Film Review: ‘The Act of Killing’ (2013)
The day before I saw The Act of Killing, someone I met at another movie told me it would change my life. He was right. I walked into that theater and someone else came out. Or, I suppose, someone else walked into that theater, and I came out. Because I’m here now, and I’m telling you that if The Act of Killing plays in a theater within 25 miles of your home, you must go.
In October of 1965, a failed coup attempt by a group of Communist sympathizers or junior military officers or foreign spies—nobody knows for sure, even now—led to the purging of Communists from the Indonesian archipelago. First came political and military leaders. Then came civilians suspected of supporting Communism, and any other group small enough to be swept up in hatred: infidels against Islam on Muslim islands, infidels against Hinduism on Hindu islands, ethnic Chinese on every island.
Over 500,000 Indonesians—maybe as many as a million—didn’t survive the massacre. Joshua Oppenheimer tried to make a movie about the children of the dead, and those aging accused Communists who somehow made it out alive. He was arrested several times in the process. Indonesia doesn’t like film directors picking at its old wounds.
So instead, Oppenheimer made a different movie. The Act of Killing stars a group of killers, now balding, potbellied, wealthy, and respected. They are asked to describe their days as counterrevolutionaries and/or gangsters (the distinction didn’t exist during the six months of death). If possible, Oppenheimer tells them, they are to reenact their heroic deeds. They comply with gusto.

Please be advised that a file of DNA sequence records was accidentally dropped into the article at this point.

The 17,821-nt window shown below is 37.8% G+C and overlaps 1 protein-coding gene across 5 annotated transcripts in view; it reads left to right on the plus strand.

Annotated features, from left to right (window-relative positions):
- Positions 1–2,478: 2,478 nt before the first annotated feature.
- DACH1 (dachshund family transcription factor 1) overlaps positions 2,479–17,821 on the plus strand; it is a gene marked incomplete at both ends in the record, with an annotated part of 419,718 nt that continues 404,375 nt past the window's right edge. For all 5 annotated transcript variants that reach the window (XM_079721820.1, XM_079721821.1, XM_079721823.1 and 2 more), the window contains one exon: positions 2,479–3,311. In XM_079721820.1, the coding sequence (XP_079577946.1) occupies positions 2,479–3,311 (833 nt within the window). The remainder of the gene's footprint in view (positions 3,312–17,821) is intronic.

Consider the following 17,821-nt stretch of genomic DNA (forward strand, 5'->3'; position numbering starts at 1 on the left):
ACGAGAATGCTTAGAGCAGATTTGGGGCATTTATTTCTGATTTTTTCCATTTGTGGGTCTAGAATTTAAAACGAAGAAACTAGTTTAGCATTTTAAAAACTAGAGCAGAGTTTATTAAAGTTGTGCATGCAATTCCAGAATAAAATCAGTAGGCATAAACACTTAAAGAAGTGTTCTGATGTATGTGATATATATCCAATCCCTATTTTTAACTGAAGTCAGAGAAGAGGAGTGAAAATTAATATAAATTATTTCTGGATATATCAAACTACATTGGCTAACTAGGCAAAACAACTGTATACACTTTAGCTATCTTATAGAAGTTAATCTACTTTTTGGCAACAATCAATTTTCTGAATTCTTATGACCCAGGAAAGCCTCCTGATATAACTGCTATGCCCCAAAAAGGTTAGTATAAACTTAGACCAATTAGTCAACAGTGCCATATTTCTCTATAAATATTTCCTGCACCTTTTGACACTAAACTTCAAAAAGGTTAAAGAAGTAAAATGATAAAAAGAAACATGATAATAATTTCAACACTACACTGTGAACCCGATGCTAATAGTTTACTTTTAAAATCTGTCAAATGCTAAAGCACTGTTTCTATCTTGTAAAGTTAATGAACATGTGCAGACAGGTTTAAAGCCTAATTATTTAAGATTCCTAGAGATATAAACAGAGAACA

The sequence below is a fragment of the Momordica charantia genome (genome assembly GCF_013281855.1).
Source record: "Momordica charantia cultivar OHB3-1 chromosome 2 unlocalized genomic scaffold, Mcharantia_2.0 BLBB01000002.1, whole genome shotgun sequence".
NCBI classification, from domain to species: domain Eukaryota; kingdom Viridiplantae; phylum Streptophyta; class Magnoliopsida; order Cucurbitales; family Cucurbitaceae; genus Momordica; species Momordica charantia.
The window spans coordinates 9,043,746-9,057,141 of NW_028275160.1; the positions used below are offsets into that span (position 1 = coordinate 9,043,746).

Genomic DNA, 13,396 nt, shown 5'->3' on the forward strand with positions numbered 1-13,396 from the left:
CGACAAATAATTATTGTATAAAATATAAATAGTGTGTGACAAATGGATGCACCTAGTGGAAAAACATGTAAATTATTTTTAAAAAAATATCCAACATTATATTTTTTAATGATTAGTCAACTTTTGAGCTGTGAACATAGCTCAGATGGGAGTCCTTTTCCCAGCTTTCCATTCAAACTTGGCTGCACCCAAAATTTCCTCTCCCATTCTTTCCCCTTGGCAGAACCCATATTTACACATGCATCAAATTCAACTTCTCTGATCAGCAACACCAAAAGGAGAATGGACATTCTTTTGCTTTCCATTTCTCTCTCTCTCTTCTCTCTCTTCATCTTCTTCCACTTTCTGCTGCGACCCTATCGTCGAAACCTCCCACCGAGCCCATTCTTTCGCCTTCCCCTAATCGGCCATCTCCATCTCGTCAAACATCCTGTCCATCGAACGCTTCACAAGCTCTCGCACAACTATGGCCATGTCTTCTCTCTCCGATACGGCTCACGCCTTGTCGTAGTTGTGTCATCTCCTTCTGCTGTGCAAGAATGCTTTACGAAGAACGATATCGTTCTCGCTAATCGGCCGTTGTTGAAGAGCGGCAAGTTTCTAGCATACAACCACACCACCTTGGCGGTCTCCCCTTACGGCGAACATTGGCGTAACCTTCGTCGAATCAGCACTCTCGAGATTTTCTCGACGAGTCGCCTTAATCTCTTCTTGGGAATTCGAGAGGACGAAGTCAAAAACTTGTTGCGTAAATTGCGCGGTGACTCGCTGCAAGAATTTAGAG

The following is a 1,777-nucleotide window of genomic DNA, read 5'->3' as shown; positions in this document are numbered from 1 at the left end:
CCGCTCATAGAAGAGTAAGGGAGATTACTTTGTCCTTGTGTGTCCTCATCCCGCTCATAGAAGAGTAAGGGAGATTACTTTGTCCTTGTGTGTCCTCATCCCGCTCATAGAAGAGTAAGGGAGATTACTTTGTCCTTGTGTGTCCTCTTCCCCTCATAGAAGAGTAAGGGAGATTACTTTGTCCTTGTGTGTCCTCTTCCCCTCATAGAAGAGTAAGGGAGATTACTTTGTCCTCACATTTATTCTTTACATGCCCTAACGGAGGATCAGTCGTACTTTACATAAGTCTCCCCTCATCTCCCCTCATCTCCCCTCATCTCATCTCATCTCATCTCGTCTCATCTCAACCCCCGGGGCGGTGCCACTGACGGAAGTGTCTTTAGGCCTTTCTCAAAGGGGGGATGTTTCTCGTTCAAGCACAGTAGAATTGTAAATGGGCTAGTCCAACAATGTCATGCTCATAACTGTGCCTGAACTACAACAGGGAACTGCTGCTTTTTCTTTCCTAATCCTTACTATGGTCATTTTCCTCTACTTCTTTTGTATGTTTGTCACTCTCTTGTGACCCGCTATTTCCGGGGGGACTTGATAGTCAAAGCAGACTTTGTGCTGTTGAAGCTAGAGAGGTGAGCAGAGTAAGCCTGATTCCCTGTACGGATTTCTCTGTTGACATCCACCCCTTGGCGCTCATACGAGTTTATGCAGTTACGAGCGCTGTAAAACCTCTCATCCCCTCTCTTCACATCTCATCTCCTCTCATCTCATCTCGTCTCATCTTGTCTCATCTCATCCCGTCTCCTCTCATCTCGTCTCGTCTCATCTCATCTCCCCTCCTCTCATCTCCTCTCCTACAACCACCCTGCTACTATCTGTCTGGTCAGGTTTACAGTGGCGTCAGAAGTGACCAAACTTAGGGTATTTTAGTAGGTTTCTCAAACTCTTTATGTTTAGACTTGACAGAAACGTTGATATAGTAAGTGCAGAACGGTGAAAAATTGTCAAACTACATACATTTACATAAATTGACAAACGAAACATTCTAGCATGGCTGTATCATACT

I thought the movie was faked when this introduction became action. Anwar Congo, slim and well-dressed, combs his neighborhood for actors. Assembling a group of parents and children inside a small house, he mimes a strangling. A local man, apparently terrified, gasps and flops about, then stops moving. The children scream. Anwar helps the smiling victim to his feet, and I breathe out after too many of my own airless moments, realizing it was only an act. The screams are happy screams. It’s a ghastly inversion of 1965, when entire families were murdered by roving death squads. Villages stood empty, until anti-Communist leaders annexed the homes of the dead.
Anwar speaks proudly of his killing days, equating gang leadership with freedom. Communists tried to restrict American film screenings and crack down on illegal enterprise; murdering them felt like justified revenge. Anwar is an honest patriot, and knows he has done his part to defend Indonesia from the cloudy threat of undesirable politics. He gives many speeches to paramilitary groups, who enlist thousands of young men in training exercises to fend off future Communist-like threats. Once, he is introduced as “the real Anwar Congo,” and they cheer him as fervently as we cheer peace activists (or, to be fair, killers like Henry Kissinger). He appears on talk shows to discuss his role in the “extermination” of traitors, which is a guaranteed applause line.